The question then is what it is we are seeing and hearing? What is the Lord doing, and how do we join in? So explicit has the Lord been, that there can be ne‘er a doubt. The time of the Lord gathering His people is upon us. It is time to build the house. Highway Christian Church is to rise up. We are a city on a hill, and it is our time to shine.
In writing I’m rolling
up my sleeves and rounding up the troops. It’s a new day. Let Highway arise.
Promise is over her and destiny awaits her. Everyone’s invited to join in. To
reiterate what I said in my first letter: Let’s gather – in Him, to Him, with
Him and for Him. I’m asking for you to show up on Sunday mornings more often
than not, and on time at that. I’m asking you to come to the gatherings with
intent to engage. Come to lift your voice, to raise your hands, and to hug a
neighbour. Bring a friend. Drop something in the offering plate. Come to find
someone to encourage. Pray a prayer; break bread; help someone, somewhere, with
something. Do whatever your hand finds to do, and obey the Spirit as He
prompts. This is not rocket-science. And on your bad days? Come anyway!
As we do, Jesus will build His church. He will reveal what we are yet to see, teach us what we need to learn, and lead us into being a far more substantial expression of what He has in heart and mind for the local church. We’ve only just begun! It’s not our ability He seeks, but our availability. May we be numbered amongst those who fulfil the prophetic mandate of Psalm 110:3a: “Your people will offer themselves freely on the day of your power”.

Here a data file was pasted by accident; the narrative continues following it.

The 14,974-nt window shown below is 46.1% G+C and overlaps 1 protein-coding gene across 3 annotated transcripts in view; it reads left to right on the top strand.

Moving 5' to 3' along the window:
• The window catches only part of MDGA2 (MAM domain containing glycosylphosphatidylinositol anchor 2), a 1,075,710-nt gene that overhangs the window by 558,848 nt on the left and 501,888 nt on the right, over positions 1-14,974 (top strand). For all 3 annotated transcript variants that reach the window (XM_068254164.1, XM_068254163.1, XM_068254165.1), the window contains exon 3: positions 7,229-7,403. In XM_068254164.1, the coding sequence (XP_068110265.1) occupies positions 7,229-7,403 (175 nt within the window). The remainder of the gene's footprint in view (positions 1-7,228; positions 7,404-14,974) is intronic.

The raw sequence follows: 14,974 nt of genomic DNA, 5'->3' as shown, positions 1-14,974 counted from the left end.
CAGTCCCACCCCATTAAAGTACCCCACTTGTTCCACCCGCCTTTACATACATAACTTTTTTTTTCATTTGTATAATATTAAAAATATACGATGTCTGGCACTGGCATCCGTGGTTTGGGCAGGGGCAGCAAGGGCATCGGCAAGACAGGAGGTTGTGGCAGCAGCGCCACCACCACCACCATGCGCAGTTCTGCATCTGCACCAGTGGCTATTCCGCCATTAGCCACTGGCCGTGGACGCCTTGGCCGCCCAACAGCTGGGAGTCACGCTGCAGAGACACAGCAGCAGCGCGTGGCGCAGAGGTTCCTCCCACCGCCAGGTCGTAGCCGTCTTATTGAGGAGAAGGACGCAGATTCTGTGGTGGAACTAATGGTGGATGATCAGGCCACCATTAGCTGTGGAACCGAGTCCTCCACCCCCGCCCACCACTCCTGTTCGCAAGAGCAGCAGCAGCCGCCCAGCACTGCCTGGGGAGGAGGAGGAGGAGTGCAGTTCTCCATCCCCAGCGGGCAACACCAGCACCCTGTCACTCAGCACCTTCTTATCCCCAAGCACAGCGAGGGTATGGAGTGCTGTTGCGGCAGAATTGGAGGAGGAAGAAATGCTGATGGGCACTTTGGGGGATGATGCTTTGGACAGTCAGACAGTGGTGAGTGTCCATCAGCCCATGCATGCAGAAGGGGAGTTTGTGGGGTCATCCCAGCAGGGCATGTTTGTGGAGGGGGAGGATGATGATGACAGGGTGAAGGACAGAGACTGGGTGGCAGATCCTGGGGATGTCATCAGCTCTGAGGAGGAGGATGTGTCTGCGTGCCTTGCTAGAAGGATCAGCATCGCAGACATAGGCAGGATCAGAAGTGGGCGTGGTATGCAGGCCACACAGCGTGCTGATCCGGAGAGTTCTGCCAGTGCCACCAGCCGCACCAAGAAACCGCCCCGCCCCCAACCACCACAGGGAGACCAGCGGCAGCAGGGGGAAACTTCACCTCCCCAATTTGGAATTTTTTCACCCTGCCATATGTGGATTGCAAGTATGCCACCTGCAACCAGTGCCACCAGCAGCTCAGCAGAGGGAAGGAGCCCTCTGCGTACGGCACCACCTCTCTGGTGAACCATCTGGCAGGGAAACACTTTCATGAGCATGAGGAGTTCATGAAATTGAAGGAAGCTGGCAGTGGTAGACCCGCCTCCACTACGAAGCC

So be it. Amen!
In my previous letter, I included a draft list of ministries of the church, some twenty of them. We’ll be exploring each of these in greater detail moving forward, but before we do, there are a handful of vital observations to be made that will set us up for the paradigm shift I’m appealing for.
The first two chapters of the book of Ezra are instructive. They document the decree of Cyrus of Persia, the then world-ruler, who exhorted Israelite exiles everywhere to return to Jerusalem to rebuild the temple. In the end some fifty thousand responded and returned to their homeland bearing enabling gifts from Cyrus himself, as well as from friends and countrymen still scattered abroad.
There were many reason for the exiles of the day to not join the returning remnant. Most had been born in exile, and knew no other life. The journey back home promised to be arduous and dangerous, lasting months. The waiting task of rebuilding a temple in a city now destroyed was overwhelming, and in the face of considerable opposition at that. All considered, there was absolutely nothing about Cyrus’ proposition to attract the faint-hearted.
On the positive side of the balance sheet were three positive motivators. Firstly, thanks to their cultural make-up, Israelite exiles tended to have a strong sense of national identity, making the vision of rebuilding the temple a compelling one. The temple was at the heart of their city, and their city at the heart of their nation’s heritage. Which was why those who declined Cyrus’ offer were nevertheless generous to those who embraced the challenge. Secondly, the likes of Ezra provided inspiring and skillful leadership. Ezra was not alone in this, with Nehemiah and Zerubbabel also noteworthy amongst a plethora of key individuals who committed their lives to the cause. And thirdly, an action of the Lord.
The first two motivators – compelling vision and inspiring leadership – are well known to the church of our day. In fact, if anything, overly so. Together, they form the foundation of most exploits local churches undertake. Both have great short-term appeal, but have proved inadequate for long-term success. The reasons for that are painfully obvious: Leaders are as susceptible to failure as anyone else, and when foundational to the local church, ensure that the church suffers great loss should they experience demise for any reason. The same is true of the most compelling a vision. Far more challenging in the execution than is the conception, significant obstacles and/or sustained opposition easily neutralise vision’s power over time. The aftermath is marked by discouragement and disillusionment whenever leaders and vision over-promise and under-deliver in this way.